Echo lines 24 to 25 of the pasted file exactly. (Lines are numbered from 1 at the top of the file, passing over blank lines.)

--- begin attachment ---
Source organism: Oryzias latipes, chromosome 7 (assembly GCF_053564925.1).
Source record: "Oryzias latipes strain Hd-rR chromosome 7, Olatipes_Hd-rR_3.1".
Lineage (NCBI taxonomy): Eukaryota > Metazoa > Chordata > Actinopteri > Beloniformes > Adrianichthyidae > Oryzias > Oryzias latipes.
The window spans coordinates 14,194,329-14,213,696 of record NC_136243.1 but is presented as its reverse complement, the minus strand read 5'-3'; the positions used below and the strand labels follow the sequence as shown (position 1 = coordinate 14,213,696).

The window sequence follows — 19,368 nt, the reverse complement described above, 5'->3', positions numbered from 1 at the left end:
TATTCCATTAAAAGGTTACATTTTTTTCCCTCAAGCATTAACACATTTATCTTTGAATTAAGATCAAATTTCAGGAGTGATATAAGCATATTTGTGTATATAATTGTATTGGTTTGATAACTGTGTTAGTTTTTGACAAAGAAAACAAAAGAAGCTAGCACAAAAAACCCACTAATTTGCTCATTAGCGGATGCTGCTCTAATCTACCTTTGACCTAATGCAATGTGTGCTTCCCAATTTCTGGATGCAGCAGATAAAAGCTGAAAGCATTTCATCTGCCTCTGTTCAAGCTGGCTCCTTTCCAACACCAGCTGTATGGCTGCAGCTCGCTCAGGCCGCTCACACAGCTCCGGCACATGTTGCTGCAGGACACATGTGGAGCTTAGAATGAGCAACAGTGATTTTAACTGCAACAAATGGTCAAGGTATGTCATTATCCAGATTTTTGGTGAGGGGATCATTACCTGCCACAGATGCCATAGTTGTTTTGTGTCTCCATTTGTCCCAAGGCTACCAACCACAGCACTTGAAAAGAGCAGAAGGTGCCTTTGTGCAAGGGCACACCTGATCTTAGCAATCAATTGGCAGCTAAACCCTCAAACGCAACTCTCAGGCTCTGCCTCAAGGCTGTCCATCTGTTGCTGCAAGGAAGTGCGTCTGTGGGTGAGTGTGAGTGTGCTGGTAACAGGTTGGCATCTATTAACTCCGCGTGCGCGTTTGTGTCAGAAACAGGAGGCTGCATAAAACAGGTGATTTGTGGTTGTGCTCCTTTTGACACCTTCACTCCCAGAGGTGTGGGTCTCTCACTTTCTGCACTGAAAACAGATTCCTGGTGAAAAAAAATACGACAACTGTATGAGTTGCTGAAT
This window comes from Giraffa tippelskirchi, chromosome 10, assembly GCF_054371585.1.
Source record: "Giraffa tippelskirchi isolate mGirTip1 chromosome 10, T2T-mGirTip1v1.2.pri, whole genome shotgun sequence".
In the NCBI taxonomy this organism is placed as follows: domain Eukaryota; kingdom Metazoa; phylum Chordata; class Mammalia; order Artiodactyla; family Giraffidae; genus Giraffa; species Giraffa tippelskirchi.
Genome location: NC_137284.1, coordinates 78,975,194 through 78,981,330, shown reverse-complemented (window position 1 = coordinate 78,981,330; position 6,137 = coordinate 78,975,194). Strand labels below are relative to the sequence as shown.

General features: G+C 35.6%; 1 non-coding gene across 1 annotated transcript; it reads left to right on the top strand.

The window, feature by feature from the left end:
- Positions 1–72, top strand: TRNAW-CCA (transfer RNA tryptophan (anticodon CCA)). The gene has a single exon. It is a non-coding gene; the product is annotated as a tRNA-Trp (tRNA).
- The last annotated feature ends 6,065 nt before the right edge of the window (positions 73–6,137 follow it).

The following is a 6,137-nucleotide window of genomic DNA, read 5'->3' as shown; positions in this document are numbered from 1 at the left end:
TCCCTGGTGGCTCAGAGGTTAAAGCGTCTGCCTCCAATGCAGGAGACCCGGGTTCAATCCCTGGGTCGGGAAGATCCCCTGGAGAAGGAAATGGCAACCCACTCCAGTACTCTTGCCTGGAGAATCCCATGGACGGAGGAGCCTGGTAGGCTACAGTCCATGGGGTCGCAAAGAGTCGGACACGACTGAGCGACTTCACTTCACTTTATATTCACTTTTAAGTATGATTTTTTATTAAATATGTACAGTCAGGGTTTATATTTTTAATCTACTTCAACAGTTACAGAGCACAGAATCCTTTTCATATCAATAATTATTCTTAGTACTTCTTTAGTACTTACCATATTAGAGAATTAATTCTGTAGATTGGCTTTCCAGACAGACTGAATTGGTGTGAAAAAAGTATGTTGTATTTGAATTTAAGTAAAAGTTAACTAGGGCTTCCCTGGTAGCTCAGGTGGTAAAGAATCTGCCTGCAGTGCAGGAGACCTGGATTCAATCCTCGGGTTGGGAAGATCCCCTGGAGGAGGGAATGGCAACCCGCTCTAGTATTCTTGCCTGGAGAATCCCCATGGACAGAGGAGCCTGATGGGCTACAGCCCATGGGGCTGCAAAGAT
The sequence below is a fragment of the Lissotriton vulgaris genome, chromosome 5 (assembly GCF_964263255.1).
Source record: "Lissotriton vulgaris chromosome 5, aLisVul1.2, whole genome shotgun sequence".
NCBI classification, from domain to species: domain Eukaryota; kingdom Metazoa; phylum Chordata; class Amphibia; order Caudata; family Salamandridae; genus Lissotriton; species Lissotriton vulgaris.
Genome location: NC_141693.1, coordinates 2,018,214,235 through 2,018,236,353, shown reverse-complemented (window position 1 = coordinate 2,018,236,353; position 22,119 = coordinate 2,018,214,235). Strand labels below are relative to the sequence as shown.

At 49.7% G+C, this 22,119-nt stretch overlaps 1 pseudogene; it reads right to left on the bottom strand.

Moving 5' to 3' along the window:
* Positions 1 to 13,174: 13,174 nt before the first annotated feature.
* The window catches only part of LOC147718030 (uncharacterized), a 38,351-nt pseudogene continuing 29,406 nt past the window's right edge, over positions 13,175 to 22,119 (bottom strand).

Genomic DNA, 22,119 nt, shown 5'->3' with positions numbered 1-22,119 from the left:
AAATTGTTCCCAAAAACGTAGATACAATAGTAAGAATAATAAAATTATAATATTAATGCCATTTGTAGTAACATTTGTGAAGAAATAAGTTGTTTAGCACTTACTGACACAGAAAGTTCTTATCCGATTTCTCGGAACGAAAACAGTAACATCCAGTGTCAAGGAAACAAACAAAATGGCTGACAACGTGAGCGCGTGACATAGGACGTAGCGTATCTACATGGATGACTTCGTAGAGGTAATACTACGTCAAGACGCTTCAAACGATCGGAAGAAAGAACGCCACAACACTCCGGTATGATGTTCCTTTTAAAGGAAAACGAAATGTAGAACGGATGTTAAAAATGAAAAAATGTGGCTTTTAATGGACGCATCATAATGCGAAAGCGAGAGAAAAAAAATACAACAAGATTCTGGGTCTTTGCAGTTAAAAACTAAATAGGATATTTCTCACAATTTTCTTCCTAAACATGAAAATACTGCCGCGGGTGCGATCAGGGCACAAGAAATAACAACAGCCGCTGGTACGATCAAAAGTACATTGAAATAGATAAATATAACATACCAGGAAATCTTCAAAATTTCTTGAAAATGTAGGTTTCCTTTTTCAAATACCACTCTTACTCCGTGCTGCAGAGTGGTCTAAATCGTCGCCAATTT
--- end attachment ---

* The window catches only part of LOC147718030 (uncharacterized), a 38,351-nt pseudogene continuing 29,406 nt past the window's right edge, over positions 13,175 to 22,119 (bottom strand).

Genomic DNA, 22,119 nt, shown 5'->3' with positions numbered 1-22,119 from the left: